RUSH: Peter Beinart, Atlantic Monthly, had a post on Thursday, The Atlantic’s website: There is an “unprecedented crisis of authority in todayÂ’s GOP.” Whereas among Democrats, party hierarchies are clear and largely unchallenged. His point is the Democrats have got their act together; the Republicans don’t. And he explains why. He argues that it’s the Democrats today who are optimists and it’s the Republicans who are pessimists. And it’s even more specific than that. The Democrats are optimistic about the prospects for what they want America to become.
Now, this ties in with the garbage going on at this bookstore. So what he inadvertently is saying here is that this view that you just heard from Deborah Menkart at the Busboys and Poets bookstore, that’s the country that they’re trying to create. That is what they want the country to become, people thinking and acting like that. He thinks the Democrats are very optimistic they’re gonna be able to bring this off. The Republicans are pessimistic about the prospects for America. And he says this is a huge win for the Democrats, because optimism will always triumph over pessimism, and the Democrats are very happy and very optimistic about where the country’s going, and the Republicans are pessimistic about where it’s going.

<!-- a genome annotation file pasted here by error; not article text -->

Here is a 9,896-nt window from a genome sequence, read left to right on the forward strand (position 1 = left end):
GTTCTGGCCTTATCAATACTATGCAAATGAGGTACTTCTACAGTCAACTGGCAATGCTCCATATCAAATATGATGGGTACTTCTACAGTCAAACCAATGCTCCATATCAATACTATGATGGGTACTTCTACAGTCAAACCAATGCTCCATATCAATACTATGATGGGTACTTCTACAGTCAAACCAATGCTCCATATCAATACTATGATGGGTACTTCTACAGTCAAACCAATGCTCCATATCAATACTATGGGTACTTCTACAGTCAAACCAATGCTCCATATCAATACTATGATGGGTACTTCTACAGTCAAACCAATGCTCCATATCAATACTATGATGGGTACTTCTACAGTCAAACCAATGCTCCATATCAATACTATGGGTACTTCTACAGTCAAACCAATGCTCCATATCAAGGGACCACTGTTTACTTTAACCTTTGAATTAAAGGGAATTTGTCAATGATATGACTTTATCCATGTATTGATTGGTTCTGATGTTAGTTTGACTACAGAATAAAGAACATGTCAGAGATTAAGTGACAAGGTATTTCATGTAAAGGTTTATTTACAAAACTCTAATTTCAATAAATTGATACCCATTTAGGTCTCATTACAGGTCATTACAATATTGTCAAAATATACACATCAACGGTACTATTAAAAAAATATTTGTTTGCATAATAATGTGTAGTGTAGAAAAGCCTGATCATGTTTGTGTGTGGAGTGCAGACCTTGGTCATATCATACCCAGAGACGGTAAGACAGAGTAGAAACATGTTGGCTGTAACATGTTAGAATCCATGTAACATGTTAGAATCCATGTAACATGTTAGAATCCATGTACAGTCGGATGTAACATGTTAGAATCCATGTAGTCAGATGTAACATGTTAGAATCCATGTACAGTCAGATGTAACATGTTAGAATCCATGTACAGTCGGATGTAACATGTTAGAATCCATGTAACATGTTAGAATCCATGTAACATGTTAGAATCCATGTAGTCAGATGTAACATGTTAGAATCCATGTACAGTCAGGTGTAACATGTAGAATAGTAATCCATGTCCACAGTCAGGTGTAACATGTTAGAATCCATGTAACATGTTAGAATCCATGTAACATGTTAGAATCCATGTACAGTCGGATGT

Democrats, to get more specific, he says Democrats looking to the future, “see a growing constituency for tolerance and social justice. When grassroots Republicans do, they see a growing constituency of takers, who want to turn America away from its exceptional nature.”
I just want to warn you I’m not gonna be able to get through all of this plus commentary before I have to take the next break. We’ll have to continue this through the top of the hour. But I want to go ahead and get started on it ’cause it actually is a nice transition here with this bookstore story.